From quantum field theory, you get polynomial decay and it's quite fundamental (related to causality, holomorphic functions (Kramers–Kronig relations)) and if it were not working, a lot of physics would need rewriting.
I remember it from a lecture, many years ago. Some googling brings me to this thread with links to papers:
I think you're oversimplifying, although I agree that I was also oversimplifying when I said that the theory predicts exact exponential decay.
What I get from that stack exchange thread and the linked papers is this: in an idealized (and not physically possible for a real system) model in which every individual decay is statistically independent from every other and in which all of the quantum states that are possible end points of the decay are unoccupied, the theory predicts exact exponential decay. But in real physical systems, neither of those conditions is exactly true. Individual members of an ensemble of decaying quantum systems (such as radioactive atoms in a sample) interact with each other (either directly or indirectly via states in the environment), so their decays are not completely independent; and any real decaying system has an external environment which includes some occupied "target" quantum states. When these effects are taken into account, the theory predicts a decay law which is often called "power law" but which I would describe as more of a "truncated exponential": it replaces an infinite series of power law terms (the exact exponential) with a finite number of them. The actual measured decay law in a given experiment will depend on how much the experiment probes the portion of the state space where the above effects are significant (for example, a decay law measured over a very long time can deviate measurably from exponential where a measurement over a shorter time would not).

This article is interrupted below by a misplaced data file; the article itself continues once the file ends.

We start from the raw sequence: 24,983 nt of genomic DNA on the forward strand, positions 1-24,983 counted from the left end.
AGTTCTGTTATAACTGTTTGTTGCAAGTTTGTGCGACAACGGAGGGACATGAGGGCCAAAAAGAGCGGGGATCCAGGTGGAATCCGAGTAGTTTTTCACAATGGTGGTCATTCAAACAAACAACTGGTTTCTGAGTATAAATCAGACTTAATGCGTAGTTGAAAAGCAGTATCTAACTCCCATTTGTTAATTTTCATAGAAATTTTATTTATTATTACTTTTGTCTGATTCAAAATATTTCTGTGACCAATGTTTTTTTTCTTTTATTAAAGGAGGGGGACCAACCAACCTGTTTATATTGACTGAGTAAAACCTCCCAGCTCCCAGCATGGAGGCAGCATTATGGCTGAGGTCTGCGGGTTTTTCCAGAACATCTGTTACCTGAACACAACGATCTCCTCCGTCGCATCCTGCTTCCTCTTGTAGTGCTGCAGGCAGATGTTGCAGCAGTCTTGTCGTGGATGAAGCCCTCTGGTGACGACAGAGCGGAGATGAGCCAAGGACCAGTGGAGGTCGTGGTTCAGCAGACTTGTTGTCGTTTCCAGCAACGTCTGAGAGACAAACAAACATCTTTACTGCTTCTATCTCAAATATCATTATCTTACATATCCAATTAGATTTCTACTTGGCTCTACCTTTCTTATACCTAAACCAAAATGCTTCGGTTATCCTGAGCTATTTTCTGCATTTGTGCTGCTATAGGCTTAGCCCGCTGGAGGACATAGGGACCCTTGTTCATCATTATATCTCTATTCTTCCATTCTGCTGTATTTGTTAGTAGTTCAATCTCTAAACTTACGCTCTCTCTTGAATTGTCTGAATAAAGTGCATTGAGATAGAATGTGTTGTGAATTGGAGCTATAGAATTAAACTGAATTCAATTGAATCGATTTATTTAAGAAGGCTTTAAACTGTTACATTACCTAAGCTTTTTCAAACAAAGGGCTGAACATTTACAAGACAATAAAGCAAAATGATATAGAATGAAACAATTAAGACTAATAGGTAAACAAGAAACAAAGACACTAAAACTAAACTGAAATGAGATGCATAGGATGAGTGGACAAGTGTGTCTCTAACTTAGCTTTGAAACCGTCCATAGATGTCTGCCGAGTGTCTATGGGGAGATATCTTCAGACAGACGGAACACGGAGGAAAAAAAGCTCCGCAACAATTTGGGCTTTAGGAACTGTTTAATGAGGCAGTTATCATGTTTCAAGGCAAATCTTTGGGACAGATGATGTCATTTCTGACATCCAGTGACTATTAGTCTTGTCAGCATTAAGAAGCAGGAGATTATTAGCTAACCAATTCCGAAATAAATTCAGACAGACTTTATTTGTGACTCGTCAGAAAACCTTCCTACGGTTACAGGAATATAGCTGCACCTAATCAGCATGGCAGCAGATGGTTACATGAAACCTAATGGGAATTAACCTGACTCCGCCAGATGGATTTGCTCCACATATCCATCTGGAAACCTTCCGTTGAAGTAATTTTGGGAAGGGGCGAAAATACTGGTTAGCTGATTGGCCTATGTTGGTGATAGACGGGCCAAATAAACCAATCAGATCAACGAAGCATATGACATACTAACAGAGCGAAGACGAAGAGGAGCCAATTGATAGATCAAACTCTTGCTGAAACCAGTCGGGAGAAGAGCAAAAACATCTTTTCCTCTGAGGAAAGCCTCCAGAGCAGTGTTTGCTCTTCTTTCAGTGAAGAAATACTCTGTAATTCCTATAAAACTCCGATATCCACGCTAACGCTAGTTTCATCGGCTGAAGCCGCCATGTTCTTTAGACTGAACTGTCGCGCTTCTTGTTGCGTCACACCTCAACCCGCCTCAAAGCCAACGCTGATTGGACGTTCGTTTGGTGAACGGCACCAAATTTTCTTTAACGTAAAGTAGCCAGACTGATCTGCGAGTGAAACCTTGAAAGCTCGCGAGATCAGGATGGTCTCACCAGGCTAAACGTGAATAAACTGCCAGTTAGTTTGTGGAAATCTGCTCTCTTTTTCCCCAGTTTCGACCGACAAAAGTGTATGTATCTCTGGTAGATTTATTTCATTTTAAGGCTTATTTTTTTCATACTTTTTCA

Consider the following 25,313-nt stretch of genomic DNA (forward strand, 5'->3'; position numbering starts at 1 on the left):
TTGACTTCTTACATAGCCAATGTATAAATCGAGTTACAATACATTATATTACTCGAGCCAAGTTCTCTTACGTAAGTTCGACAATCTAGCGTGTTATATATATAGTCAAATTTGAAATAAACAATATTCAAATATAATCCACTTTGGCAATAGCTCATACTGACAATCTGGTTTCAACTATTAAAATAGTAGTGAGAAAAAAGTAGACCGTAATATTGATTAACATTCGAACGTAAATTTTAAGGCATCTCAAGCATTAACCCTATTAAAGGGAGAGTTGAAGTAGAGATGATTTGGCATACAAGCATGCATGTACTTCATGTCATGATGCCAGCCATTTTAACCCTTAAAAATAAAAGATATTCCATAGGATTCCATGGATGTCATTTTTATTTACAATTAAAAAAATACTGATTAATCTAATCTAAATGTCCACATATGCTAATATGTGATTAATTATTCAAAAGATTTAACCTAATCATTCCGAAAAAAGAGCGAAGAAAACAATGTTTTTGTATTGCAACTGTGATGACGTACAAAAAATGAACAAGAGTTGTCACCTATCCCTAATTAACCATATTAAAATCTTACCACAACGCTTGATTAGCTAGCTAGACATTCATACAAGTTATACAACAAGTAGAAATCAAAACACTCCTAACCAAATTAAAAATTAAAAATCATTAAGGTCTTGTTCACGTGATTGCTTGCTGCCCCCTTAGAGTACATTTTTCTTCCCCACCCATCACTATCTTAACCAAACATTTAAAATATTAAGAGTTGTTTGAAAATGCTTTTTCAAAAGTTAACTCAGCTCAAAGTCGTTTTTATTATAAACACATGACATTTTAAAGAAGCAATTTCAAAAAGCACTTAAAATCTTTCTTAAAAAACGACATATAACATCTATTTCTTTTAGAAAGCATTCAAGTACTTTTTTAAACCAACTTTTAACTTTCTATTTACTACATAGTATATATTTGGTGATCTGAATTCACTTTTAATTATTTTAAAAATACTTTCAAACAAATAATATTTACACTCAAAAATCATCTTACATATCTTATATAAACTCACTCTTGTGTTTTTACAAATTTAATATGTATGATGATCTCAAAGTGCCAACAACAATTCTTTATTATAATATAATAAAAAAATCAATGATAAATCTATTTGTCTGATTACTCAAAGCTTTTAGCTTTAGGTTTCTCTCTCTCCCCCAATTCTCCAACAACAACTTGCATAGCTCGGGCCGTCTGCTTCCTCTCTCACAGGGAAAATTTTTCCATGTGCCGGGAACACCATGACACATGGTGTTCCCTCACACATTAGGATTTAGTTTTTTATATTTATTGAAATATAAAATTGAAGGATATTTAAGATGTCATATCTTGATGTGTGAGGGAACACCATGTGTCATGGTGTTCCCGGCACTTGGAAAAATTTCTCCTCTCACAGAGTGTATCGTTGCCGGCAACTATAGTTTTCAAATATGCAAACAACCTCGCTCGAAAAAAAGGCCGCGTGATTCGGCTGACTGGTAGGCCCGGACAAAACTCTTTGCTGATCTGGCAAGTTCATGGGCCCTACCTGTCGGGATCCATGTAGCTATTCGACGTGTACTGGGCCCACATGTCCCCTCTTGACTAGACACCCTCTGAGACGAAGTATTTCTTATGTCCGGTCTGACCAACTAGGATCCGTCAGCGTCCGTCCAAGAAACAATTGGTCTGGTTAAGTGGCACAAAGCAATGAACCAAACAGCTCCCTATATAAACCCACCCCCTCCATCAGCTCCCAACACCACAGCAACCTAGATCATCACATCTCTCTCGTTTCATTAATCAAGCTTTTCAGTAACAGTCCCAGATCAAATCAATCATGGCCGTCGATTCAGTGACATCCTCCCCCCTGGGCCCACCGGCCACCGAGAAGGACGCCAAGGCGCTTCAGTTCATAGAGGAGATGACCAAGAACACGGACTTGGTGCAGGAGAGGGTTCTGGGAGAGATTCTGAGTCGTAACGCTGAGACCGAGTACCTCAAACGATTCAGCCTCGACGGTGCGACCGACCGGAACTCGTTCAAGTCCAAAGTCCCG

Yes, in these subtle effects backaction may be important. (The whole non-exponential decay is because the "emitted" EM field acts back on the particle.)
I'm not seeing that in the linked papers. I'm seeing descriptions of exponential decay under certain conditions, and deviations from that under other conditions.
Please don't generalize one or a few computer scientists to the whole group.
By the way, a similar thing can be said for the halting problem. We may not be able to prove mechanically whether any program halts, but if we can do it for any program appearing in practice, that may be good enough. Still the proof is of immense theoretical value.
s/computer scientist/some theoretical computer scientists
(You are right that I missed a quantifier; this regex would also fix a typo.)
> Still the proof is of immense theoretical value.
I enjoy mathematics, also in its pure form. Sure, there are many things nice, valuable and beautiful. Some are of practical use.
Yet, misusing it is a problem. Some otherwise great minds (like Roger Penrose) make some questionable claims about consciousness based on unjustified implications for the real world.
Alas, we can't even do that. Eg I have a simple program that systematically looks for a counterexample to Fermat's Last Theorem, and halts if it finds one.
We know now that this simple and comparatively natural program will never halt. But the proof is crazy.